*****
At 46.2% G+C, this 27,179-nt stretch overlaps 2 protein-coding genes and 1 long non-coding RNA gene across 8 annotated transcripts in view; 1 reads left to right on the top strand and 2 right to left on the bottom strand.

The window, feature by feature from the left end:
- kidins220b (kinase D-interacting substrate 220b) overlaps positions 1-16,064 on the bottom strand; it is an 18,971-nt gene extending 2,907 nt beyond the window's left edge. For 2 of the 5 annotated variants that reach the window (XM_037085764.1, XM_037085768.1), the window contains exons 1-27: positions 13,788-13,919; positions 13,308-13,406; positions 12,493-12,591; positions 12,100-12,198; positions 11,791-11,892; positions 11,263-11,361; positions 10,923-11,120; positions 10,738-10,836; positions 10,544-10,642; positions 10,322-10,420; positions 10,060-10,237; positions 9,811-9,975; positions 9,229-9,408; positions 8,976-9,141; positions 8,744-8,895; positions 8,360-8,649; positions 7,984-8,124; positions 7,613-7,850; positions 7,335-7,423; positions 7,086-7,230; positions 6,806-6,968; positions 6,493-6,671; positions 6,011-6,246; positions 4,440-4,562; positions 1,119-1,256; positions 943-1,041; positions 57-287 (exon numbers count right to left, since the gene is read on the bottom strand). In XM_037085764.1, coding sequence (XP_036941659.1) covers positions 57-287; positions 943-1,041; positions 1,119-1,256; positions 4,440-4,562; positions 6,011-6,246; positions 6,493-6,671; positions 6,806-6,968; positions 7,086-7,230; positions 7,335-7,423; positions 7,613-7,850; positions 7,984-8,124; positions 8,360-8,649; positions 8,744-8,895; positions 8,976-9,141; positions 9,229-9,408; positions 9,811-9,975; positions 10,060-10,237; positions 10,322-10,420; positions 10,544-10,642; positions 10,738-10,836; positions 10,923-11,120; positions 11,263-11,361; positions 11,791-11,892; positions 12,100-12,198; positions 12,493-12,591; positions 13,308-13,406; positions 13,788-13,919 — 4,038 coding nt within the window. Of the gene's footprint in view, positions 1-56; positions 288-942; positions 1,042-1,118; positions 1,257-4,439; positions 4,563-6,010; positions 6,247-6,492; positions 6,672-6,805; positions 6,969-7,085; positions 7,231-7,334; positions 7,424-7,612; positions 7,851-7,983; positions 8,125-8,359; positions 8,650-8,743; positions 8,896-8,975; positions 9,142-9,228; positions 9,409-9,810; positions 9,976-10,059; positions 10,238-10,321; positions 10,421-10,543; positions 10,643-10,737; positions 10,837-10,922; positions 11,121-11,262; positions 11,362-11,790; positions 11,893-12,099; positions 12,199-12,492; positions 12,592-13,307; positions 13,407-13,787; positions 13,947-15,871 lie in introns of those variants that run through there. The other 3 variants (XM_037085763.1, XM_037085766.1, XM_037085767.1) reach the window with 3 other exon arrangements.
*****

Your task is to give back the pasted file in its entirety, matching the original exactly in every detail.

At 46.2% G+C, this 27,179-nt stretch overlaps 2 protein-coding genes and 1 long non-coding RNA gene across 8 annotated transcripts in view; 1 reads left to right on the top strand and 2 right to left on the bottom strand.

The window, feature by feature from the left end:
- kidins220b (kinase D-interacting substrate 220b) overlaps positions 1-16,064 on the bottom strand; it is an 18,971-nt gene extending 2,907 nt beyond the window's left edge. For 2 of the 5 annotated variants that reach the window (XM_037085764.1, XM_037085768.1), the window contains exons 1-27: positions 13,788-13,919; positions 13,308-13,406; positions 12,493-12,591; positions 12,100-12,198; positions 11,791-11,892; positions 11,263-11,361; positions 10,923-11,120; positions 10,738-10,836; positions 10,544-10,642; positions 10,322-10,420; positions 10,060-10,237; positions 9,811-9,975; positions 9,229-9,408; positions 8,976-9,141; positions 8,744-8,895; positions 8,360-8,649; positions 7,984-8,124; positions 7,613-7,850; positions 7,335-7,423; positions 7,086-7,230; positions 6,806-6,968; positions 6,493-6,671; positions 6,011-6,246; positions 4,440-4,562; positions 1,119-1,256; positions 943-1,041; positions 57-287 (exon numbers count right to left, since the gene is read on the bottom strand). In XM_037085764.1, coding sequence (XP_036941659.1) covers positions 57-287; positions 943-1,041; positions 1,119-1,256; positions 4,440-4,562; positions 6,011-6,246; positions 6,493-6,671; positions 6,806-6,968; positions 7,086-7,230; positions 7,335-7,423; positions 7,613-7,850; positions 7,984-8,124; positions 8,360-8,649; positions 8,744-8,895; positions 8,976-9,141; positions 9,229-9,408; positions 9,811-9,975; positions 10,060-10,237; positions 10,322-10,420; positions 10,544-10,642; positions 10,738-10,836; positions 10,923-11,120; positions 11,263-11,361; positions 11,791-11,892; positions 12,100-12,198; positions 12,493-12,591; positions 13,308-13,406; positions 13,788-13,919 — 4,038 coding nt within the window. Of the gene's footprint in view, positions 1-56; positions 288-942; positions 1,042-1,118; positions 1,257-4,439; positions 4,563-6,010; positions 6,247-6,492; positions 6,672-6,805; positions 6,969-7,085; positions 7,231-7,334; positions 7,424-7,612; positions 7,851-7,983; positions 8,125-8,359; positions 8,650-8,743; positions 8,896-8,975; positions 9,142-9,228; positions 9,409-9,810; positions 9,976-10,059; positions 10,238-10,321; positions 10,421-10,543; positions 10,643-10,737; positions 10,837-10,922; positions 11,121-11,262; positions 11,362-11,790; positions 11,893-12,099; positions 12,199-12,492; positions 12,592-13,307; positions 13,407-13,787; positions 13,947-15,871 lie in introns of those variants that run through there. The other 3 variants (XM_037085763.1, XM_037085766.1, XM_037085767.1) reach the window with 3 other exon arrangements.